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How Far Have Smartphones Dominated the World?

It has been projected that the year 2013 will mark the 1st billionth smartphone shipped globally, according to a research firm. Well, with the smartphone becoming a mainstream handheld device from being known as a cutting-edge communications tool, this number is already expected. With a 40% smartphone market growth observed this year, a group of experts predict that the number will likely reach to 1.7 billion by 2017.

Due to the various functionalities incorporated into a smartphone, it has been regarded as an essential part of people’s lives. It serves a vital means for communication, education, entertainment, business, and a whole lot more. Although until now, the smartphone market still lacks the adequate numbers to overtake the shipment volume of feature phones. Some mobile consumers are still hooked up with a quite simpler handheld device that can basically meet their essential needs of just texting and calling. Plus, feature phones are no doubt relatively cheaper than smartphones. But according to Kevin Restivo, a senior research analyst at the International Data Corporation, “By 2017, smartphones are expected to take over nearly all sales in the most developed economies.”

The immense growth of the global smartphone market is credited to a variety of factors. First, we have the continuous innovation of smartphone manufacturers on their handheld devices, packing them with advanced features like the Sony Xperia Z Ultra that is protected by a water resistant casing that renders the device itself water proof. Second is the presence of apps development by third party software companies that makes the mobile device more interesting by the minute. Third are the extensive programs and marketing strategies of carrier networks, subsidizing the cost of mobile devices to reach out to people and make a commitment with their prospective clients. And fourth is the tactic of smartphone companies targeting consumers belonging to the middle class, driven by low-cost handsets like the iPhone 5C that is expected to hit the shelves of mobile stores soon enough.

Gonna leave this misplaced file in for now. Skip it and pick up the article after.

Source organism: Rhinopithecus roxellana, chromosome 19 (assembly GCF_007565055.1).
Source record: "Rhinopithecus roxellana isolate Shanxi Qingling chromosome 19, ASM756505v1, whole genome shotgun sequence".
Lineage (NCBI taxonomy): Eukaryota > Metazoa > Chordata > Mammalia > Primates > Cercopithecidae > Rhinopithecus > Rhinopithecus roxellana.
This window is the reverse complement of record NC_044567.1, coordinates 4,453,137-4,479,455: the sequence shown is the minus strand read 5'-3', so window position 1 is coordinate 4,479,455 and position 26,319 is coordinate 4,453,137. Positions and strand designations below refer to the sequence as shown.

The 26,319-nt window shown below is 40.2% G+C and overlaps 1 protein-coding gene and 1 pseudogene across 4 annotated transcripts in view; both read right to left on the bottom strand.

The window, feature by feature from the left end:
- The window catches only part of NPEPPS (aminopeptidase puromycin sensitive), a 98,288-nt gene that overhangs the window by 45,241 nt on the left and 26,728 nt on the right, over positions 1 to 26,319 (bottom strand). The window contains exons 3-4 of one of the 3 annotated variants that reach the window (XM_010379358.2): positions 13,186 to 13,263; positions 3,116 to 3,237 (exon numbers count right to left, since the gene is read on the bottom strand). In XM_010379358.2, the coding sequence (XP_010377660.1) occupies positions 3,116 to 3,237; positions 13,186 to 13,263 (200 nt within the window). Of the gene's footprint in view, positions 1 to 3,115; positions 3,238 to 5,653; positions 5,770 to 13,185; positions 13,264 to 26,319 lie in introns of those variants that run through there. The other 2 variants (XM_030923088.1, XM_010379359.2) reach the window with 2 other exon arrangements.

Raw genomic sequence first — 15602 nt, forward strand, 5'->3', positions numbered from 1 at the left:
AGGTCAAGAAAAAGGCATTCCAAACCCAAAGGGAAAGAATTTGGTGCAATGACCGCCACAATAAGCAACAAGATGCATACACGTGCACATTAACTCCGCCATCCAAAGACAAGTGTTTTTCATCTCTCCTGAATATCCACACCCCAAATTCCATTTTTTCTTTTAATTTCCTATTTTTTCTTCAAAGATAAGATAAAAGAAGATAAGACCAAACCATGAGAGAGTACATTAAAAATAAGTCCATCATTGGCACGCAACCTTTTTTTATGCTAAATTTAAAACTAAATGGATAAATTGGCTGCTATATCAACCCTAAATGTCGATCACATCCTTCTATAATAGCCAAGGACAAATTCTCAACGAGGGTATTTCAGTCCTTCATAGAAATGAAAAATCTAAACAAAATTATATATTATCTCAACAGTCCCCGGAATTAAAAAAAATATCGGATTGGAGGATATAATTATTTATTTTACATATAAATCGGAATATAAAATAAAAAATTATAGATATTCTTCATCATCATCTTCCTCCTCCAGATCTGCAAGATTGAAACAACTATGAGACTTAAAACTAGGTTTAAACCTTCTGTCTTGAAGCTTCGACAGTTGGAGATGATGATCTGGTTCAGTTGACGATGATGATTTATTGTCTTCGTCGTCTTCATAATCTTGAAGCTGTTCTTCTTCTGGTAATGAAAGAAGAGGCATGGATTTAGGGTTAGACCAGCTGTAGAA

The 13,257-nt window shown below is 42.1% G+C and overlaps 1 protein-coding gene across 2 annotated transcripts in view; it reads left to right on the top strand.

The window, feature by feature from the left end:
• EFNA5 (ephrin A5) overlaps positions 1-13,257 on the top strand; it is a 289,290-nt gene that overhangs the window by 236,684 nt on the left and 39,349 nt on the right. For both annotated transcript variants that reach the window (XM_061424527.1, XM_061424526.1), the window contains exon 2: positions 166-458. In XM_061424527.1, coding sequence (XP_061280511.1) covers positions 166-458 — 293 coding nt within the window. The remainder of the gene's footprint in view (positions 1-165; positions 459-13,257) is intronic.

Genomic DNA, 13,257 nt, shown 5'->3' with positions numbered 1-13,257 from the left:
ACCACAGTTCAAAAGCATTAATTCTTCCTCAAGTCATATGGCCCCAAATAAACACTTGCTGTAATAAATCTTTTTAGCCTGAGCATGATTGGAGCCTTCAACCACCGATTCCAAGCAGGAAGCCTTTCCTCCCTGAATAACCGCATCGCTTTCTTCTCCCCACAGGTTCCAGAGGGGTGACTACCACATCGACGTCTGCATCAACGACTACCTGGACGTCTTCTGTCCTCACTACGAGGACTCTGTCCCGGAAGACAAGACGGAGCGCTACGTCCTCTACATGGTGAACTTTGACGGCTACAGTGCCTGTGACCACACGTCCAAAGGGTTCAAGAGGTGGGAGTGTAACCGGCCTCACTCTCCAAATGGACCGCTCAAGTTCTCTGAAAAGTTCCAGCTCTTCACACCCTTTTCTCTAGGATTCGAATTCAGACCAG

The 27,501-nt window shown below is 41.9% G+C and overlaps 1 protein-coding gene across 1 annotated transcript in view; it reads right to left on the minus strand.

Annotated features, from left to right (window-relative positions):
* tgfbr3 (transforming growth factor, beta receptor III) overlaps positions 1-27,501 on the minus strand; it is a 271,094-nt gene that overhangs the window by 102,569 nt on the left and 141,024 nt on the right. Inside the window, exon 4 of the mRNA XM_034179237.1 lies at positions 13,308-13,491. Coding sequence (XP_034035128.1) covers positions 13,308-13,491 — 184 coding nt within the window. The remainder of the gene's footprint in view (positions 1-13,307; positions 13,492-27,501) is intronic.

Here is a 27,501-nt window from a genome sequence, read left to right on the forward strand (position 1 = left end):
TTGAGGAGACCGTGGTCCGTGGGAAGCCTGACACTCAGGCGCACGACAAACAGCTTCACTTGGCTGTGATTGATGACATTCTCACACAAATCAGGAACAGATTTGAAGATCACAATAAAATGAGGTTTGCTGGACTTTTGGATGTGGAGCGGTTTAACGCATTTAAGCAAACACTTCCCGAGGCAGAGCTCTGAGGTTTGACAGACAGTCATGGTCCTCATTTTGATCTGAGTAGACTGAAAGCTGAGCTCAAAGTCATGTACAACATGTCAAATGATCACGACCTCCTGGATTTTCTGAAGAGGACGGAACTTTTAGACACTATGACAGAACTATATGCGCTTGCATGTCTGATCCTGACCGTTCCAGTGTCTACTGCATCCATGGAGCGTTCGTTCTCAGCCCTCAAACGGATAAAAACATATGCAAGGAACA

Now, you can already bear witness to the ubiquitous nature of smartphones. With Android leading the worldwide mobile platform market share, its competitors are pressured to find ways to boost their identity and patronage. Moreover, Android has seemed to catch the attention of the general public when it announced that instead of the originally planned brand new operating system known as the Android 5.0 Key Lime Pie, it has partnered with both Hershey’s and Nestle to call its next dessert-themed, “K” OS the Android 4.4 KitKat. Shifting from one company to the other, just recently, Microsoft has bought Nokia with an aim to get ahead of the game in the battle of the smartphones. And these relentless developments and hullabaloos contribute in bringing the attention of consumers to the mobile market.

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